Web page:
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August 25, 2014 at 7:10am

Monday Morning Joe: ISIS myths, Russian tanks cross, US ultra-high speed missile, Twinx candy ...

Laghman Provincial Reconstruction Team throws coffee pots at the off-base firing range near forward operating base Mehtar Lam. Original photo by Staff Sgt. Ryan Crane


American Peter Theo Curtis held captive for two years by an al-Qaida-linked group in Syria was released Sunday.

Islamic State fighters captured a major military air base in northeastern Syria, eliminating the last government-held outpost in a province dominated by the extremist group, activists and state.

The nine biggest myths about ISIS.

The Ukrainian military said today a group of Russian forces, in the guise of separatist rebels, had crossed into south-east Ukraine with 10 tanks and two armored infantry vehicles, aiming to open a new front in the separatist war.

While the rest of the country took to the streets to celebrate Kiev's 23 years of independence from Moscow, rebels in the east dragged out prisoners of war for a "parade of shame."

Iran's elite Revolutionary Guard said it has brought down an Israeli stealth drone above the Natanz uranium enrichment site in the center of the country.

As the United States military's intervention in Iraq intensifies, so does the debate between legislative and executive branch officials about President Barack Obama's muscular use of war powers.

As the Obama administration weighs further action against the Islamic State, one of the top defense voices on the Hill is sending clear signals he expects action soon. "To the terrorists organizations who wish us harm, we're about to come after you again, all over, and we're gonna beat you, yet again," Sen. Lindsey Graham, R-S.C.

Chairman of the Joint Chiefs of Staff Martin Dempsey said if Islamic State in Iraq and Syria (ISIS) militants pose a direct threat to the United States, he would recommend that the U.S. military act against the group in Syria.

Iran unveiled a new generation of short-range marine missiles and aerial drones, as President Hassan Rouhani said its military doctrine was based on deterring and countering threats from unnamed foreign powers.

U.S. Air Force Chief of Staff Gen. Mark Welsh: Expect further integration of active, guard and reserve components

American and Chinese companies are getting caught in the crossfire of a brewing cyber war.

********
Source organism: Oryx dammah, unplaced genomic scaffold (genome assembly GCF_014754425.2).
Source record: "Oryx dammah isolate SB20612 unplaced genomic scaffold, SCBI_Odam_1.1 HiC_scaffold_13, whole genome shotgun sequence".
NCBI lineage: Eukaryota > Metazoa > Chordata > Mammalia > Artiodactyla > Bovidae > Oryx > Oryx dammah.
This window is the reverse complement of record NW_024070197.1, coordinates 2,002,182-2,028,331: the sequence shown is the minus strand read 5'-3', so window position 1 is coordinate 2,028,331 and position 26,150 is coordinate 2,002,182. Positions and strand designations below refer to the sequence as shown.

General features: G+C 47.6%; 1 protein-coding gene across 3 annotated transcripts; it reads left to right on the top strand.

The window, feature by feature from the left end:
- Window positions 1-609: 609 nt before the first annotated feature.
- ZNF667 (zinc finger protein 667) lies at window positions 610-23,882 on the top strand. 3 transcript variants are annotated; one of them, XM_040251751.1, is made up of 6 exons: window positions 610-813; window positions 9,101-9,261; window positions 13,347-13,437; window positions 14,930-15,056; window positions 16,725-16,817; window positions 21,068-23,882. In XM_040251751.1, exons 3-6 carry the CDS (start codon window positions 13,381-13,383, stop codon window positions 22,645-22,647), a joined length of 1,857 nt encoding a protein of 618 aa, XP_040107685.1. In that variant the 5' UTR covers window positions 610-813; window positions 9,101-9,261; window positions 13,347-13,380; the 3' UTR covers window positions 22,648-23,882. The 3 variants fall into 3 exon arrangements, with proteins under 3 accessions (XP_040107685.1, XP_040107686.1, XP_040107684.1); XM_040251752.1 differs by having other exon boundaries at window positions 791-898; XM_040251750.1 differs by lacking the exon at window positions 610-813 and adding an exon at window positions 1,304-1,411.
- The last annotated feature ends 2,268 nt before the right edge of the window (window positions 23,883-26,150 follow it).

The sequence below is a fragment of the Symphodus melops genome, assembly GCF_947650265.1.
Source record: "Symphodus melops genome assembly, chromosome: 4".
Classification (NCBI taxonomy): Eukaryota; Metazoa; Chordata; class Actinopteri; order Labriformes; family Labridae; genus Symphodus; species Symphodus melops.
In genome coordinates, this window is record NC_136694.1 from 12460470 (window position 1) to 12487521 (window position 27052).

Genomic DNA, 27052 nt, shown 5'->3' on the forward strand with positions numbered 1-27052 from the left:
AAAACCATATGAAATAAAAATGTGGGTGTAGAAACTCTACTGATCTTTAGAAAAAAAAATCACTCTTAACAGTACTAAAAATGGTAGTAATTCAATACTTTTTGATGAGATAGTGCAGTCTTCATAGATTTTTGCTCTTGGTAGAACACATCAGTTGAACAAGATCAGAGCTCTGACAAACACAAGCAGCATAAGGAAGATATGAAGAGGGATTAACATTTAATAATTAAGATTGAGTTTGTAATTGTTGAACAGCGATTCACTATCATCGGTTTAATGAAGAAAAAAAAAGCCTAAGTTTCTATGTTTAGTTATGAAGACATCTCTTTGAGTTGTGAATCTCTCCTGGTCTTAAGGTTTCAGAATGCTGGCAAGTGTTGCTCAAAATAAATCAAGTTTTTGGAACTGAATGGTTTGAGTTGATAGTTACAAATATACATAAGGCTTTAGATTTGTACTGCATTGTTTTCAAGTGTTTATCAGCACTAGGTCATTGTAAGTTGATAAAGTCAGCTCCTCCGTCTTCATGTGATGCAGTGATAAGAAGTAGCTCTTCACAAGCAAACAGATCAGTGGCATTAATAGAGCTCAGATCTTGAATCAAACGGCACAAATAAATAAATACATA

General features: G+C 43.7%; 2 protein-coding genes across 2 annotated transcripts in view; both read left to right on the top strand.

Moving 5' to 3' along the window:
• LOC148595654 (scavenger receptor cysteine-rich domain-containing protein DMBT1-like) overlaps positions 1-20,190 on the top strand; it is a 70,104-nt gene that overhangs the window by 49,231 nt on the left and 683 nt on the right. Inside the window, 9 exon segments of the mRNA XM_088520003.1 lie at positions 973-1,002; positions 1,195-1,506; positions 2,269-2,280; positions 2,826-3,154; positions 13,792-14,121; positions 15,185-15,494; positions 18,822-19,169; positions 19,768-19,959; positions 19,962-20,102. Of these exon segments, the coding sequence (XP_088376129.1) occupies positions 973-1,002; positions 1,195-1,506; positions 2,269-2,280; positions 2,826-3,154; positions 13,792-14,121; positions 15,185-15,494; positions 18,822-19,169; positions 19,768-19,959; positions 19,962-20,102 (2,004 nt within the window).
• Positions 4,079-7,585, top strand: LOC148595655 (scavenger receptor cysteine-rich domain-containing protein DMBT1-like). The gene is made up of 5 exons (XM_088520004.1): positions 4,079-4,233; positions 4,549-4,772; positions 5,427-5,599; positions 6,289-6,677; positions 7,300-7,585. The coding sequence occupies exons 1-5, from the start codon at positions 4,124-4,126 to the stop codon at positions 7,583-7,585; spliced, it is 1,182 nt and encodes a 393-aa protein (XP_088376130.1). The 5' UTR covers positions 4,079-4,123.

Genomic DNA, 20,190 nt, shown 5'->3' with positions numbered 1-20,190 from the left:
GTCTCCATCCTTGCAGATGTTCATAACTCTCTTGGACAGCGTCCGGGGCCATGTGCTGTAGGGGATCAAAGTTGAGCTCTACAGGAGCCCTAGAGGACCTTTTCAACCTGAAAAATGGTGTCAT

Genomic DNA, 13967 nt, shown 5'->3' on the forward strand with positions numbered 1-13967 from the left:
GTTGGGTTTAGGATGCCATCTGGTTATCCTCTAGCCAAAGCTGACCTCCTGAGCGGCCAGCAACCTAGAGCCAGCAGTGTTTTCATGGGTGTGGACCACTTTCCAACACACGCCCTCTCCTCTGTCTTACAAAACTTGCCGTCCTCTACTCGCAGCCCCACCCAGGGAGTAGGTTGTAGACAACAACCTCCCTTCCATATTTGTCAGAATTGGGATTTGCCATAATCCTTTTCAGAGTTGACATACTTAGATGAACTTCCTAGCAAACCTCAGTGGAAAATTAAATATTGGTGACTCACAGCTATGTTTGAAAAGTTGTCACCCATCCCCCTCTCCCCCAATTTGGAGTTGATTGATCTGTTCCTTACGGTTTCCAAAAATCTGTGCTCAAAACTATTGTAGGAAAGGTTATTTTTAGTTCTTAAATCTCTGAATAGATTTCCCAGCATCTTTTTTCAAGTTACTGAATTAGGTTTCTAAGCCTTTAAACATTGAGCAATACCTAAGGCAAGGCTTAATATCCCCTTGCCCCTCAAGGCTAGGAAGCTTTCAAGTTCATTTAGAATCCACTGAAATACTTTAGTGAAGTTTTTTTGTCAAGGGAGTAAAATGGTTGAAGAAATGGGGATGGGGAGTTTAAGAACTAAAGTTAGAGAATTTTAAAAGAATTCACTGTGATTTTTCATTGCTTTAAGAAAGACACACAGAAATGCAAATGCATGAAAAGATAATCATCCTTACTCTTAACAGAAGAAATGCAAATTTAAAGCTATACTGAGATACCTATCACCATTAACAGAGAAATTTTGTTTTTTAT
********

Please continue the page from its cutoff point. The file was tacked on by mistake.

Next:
The Pentagon will conduct a crucial flight test of a new ultra-high speed missile this week that is a key part of the strategic weapons program of preparing arms that can attack any point on earth in 30 minutes.

U.S. submarine fleet set to shrink by 25 percent.

Osprey crew members recognized for actions during ambush.

Unexpected Pressure: Research raises concerns for new Army helmet design.

How one female officer won over her skeptical combat-arms Marines.

California's drought is so bad its mountain rose a half inch.

Maybe you don't want to commit to a playground friend for life. Maybe you just wanna meet new people, just have a casual game of hopscotch. Thankfully, there's a new app that's disrupting online playdating.

Little girl's reaction to rocket launch is awesome.

Mark David Chapman, now 59, has been denied parole for the eighth time. Chapman shot and killed John Lennon in 1980.

Richard Attenborough has died. He was 90.

Sin City: A Dame to Kill For didn't do well at the box office.

Finally: A Twinx = a Twinkie stuffed with a Twix bar, wrapped in bacon, fried and doused in chocolate-caramel sauce.

John Daker!

LINK: Original photo by Staff Sgt. Ryan Crane

August 19, 2014 at 1:07pm

Terrorizing Rabbits: Washington National Guard trains for newest biological threat at Fircrest school

The simulated attack began at 7:35 a.m. when the fire alarm system at Wainwright Elementary School in Fircrest was activated. Photo credit: J.M. Simpson

The two soldiers from the North Dakota National Guard crinkled in their black hazardous materials suits as they walked through the darkened and deserted elementary school.

Movements were constricted; communication muffled.

Condensation streaked their masks reducing visibility.

At times, tempers got short.

After two hours of searching, the soldiers emerged from the building and headed back to their command post.

They had not found the bioweapon.

The simulated attack began at 7:35 a.m. when the fire alarm system at Wainwright Elementary School in Fircrest was activated.

Approximately 300 faculty and students exited the building and moved to areas of accountability. While in these areas, the school's sprinkler system inexplicably activated, drenching everyone.